Lukas was marginally better in terms of get-up-and-go but he was still entirely faceless, with no family or friends besides Lexi and barely a single independent thought in his head. I mean, these kids don't even go to school. There's some mention of classmates and they seem to have an endless supply of homework but do they ever appear to actually set foot inside the school gates? Nope. I did enjoy Lukas' discovery in the hidden library though. That was sorta cool. He and Lexi trek down there and find a whole bunch of banned books about science. The Optimus party's extremist religious stance had completely denounced science as witchcraft and evil and against the Creator's wishes (yeah, we're stepping back several centuries in thinking, reasoning and research here. For some reason) and every member of society has been forced to accept that modern medicine and understanding of how the world works is redundant when prayer will, in fact, cure all. Okaaaay. It's a bit wild, but their realisation that perhaps what they have been taught is illogical and backwards is interesting and the description of the hidden library is pretty awesome - one copy of every book ever written ?!! Sounds like heaven !!!


The ending was ..... I don't know. The ending was inexplicable. An old abandoned hospital with everything left exactly as it had been a decade previously? Security cameras in said hospital still function perfectly? Microphones on said security cameras for a start, present and for a second, picking up precisely the right incriminating sentence at precisely the right time? It was all a little too inconvenient. There wasn't really enough actual threat for me to muster more than a "meh" in response to what was happening, especially when as a whole, the book was as bland as cucumber sandwiches with the crusts cut off.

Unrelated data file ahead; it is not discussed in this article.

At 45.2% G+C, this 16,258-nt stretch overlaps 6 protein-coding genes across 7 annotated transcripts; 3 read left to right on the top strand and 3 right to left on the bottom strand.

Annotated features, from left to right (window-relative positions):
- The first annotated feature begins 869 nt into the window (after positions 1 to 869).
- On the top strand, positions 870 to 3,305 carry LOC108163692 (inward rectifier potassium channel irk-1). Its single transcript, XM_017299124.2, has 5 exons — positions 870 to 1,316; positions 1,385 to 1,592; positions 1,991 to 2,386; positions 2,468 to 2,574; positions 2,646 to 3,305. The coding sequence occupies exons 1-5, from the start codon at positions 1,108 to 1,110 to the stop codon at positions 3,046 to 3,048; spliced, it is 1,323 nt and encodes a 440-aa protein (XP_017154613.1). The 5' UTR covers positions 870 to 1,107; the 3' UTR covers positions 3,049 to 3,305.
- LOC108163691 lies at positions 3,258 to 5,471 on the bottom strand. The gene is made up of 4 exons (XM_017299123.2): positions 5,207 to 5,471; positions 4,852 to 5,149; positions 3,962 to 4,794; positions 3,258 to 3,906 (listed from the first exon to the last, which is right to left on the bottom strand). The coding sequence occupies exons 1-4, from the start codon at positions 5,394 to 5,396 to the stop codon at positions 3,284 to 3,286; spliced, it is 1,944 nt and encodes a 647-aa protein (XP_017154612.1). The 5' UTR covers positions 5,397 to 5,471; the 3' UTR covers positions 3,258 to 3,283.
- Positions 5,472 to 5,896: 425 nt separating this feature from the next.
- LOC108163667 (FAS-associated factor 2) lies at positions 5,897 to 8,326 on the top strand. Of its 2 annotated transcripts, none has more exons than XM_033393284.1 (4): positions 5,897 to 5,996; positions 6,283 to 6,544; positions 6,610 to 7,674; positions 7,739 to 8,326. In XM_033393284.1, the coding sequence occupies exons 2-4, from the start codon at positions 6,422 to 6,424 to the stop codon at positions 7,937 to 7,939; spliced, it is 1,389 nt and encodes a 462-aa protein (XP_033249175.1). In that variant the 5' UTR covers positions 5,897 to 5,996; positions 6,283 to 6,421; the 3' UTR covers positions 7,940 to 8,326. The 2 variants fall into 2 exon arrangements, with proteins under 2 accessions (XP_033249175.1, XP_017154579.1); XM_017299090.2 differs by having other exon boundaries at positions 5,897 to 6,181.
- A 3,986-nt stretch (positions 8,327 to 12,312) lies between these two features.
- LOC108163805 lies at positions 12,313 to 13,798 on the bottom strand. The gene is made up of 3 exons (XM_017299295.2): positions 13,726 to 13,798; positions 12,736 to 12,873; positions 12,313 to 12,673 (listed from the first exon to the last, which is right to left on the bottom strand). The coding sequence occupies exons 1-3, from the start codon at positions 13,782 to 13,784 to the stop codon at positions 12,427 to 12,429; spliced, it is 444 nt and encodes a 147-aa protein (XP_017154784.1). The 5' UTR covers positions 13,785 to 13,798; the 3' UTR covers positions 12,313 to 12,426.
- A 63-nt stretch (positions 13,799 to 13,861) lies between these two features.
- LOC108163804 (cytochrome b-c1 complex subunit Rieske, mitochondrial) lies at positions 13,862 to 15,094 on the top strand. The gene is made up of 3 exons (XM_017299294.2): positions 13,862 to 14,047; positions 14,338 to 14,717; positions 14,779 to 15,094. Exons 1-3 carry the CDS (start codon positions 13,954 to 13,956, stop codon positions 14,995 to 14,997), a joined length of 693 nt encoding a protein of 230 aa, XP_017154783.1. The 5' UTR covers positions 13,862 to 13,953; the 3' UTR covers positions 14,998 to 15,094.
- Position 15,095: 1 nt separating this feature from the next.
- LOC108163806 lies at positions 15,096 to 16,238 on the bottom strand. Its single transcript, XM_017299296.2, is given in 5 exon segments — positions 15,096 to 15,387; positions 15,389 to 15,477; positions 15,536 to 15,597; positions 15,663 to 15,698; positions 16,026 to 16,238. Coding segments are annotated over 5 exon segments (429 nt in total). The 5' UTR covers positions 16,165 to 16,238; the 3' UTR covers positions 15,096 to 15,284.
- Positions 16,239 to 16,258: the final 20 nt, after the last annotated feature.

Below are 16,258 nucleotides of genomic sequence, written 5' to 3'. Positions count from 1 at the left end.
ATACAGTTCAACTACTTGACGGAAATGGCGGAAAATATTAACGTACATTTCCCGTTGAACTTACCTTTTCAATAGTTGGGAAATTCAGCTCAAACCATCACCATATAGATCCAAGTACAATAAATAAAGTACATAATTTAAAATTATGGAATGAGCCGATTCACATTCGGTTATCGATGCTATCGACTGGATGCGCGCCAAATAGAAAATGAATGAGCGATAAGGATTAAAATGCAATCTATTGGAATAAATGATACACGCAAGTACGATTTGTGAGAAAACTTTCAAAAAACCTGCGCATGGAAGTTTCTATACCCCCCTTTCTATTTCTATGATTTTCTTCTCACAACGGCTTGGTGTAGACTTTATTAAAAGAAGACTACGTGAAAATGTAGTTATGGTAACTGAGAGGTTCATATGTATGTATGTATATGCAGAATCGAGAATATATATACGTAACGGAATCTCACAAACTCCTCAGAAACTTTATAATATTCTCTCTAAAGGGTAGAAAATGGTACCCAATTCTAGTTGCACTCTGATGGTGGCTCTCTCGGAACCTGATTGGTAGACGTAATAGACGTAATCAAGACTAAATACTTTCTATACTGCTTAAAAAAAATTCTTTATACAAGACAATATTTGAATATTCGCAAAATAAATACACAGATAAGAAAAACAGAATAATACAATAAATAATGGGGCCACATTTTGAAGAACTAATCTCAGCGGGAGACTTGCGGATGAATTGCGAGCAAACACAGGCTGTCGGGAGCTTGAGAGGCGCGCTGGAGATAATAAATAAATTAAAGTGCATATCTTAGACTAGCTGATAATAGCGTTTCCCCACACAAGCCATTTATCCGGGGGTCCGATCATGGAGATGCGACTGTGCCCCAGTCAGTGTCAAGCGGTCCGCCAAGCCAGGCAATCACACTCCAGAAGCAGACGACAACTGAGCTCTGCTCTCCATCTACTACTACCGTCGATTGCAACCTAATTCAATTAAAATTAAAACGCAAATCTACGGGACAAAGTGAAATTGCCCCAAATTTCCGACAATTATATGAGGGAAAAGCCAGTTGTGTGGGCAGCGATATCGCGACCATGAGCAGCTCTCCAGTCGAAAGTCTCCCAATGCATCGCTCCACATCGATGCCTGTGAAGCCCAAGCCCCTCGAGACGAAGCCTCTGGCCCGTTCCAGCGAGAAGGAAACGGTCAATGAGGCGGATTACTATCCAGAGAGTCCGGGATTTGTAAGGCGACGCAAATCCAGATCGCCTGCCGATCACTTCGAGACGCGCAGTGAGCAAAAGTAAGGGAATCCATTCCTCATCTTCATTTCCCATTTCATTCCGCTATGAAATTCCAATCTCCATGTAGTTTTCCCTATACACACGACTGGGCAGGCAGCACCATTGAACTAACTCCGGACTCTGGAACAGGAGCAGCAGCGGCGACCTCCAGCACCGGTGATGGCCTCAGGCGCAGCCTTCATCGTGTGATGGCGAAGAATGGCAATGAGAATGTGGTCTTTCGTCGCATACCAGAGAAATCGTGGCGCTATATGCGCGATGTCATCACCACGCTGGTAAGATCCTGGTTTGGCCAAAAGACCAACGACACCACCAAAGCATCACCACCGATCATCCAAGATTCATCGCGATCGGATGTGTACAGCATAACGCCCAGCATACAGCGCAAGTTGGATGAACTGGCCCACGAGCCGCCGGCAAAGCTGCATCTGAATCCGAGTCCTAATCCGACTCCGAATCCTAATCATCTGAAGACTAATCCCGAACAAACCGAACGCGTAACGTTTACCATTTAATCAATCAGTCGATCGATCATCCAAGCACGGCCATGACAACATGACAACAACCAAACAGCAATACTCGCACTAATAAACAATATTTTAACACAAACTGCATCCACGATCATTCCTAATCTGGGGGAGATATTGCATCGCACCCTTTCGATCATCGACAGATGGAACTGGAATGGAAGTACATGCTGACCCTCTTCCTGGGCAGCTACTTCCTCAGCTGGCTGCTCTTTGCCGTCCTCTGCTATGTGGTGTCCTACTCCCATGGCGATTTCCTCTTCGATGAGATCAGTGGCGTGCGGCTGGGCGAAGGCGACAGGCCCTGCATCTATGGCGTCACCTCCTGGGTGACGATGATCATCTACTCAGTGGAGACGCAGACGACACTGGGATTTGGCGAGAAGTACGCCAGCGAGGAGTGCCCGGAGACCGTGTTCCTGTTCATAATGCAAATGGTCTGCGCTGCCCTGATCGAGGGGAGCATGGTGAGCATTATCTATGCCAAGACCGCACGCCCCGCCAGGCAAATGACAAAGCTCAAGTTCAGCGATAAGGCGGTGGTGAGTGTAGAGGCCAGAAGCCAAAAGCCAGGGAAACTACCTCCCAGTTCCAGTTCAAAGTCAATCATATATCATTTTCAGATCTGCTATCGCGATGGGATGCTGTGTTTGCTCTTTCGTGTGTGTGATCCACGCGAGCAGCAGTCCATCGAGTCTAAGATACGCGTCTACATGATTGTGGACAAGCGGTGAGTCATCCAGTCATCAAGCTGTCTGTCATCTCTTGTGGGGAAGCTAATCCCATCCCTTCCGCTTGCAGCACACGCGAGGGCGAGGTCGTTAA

One thing I absolutely loved about The Flow was the packaging. The cover art isn't particularly inspiring, but the paper the cover is made from is wonderful! It's soft and thick, as are the pages, and the type is shiny with the paper a proper sharp white. Very impressive.


I have no drive to continue with this series (I believe it's a trilogy) because sure, it wasn't terrible but it made me feel tired. It wasn't hugely boring as the pacing was good and every plot point advanced the story. I just ..... I don't even know. It was 2D. That's probably the most accurate description. There was a lack of depth and it was devoid of any real feeling or urgency.




I hope everyone is having a magical March !! See y'all after !!




Review: Forgive Me, Leonard Peacock

Forgive Me, Leonard Peacock - Matthew Quick

This is such a difficult book to review because I'm genuinely unsure about how I'm supposed to feel about it. Like, what exactly was Matthew Quick's intention when he created Leonard?


On the one hand he seems to be a character for us to side with, feel sorry for, understand better through his memories and flashbacks. And on the other hand I want to kick him until he's down and then stomp on his neck because he's a little shit who needs to get a grip.


Leonard Peacock decides, on his 18th birthday that he will kill first his ex-best friend and classmate, Asher and then himself because he's isolated and alone and afraid. We follow him and his inner monologue for a little over 24 hours, experiencing his reality and his memories as he struggles to find something to live for.


I love reading stories about people who are a little bit fucked up. People are endlessly fascinating. Everyone views the world slightly differently, taking their own experiences and opinions and mashing them up with whatever is happening in front of them to create their own interpretation of the situation. And sometimes, as in Leonard's case this situation can fail to resemble reality even a little bit. Leonard is of the opinion that everyone is an "übermoron" and that nobody cares about him. He's the smartest person to ever breathe, he's violently pretentious and has no need to follow any rules ever because he's completely above everyone and everything. So in short, he's an irritating little fucker. But he's also incredibly sad and a product of his horrific past experiences. Do you see my dilemma? I hate him, but I feel for him.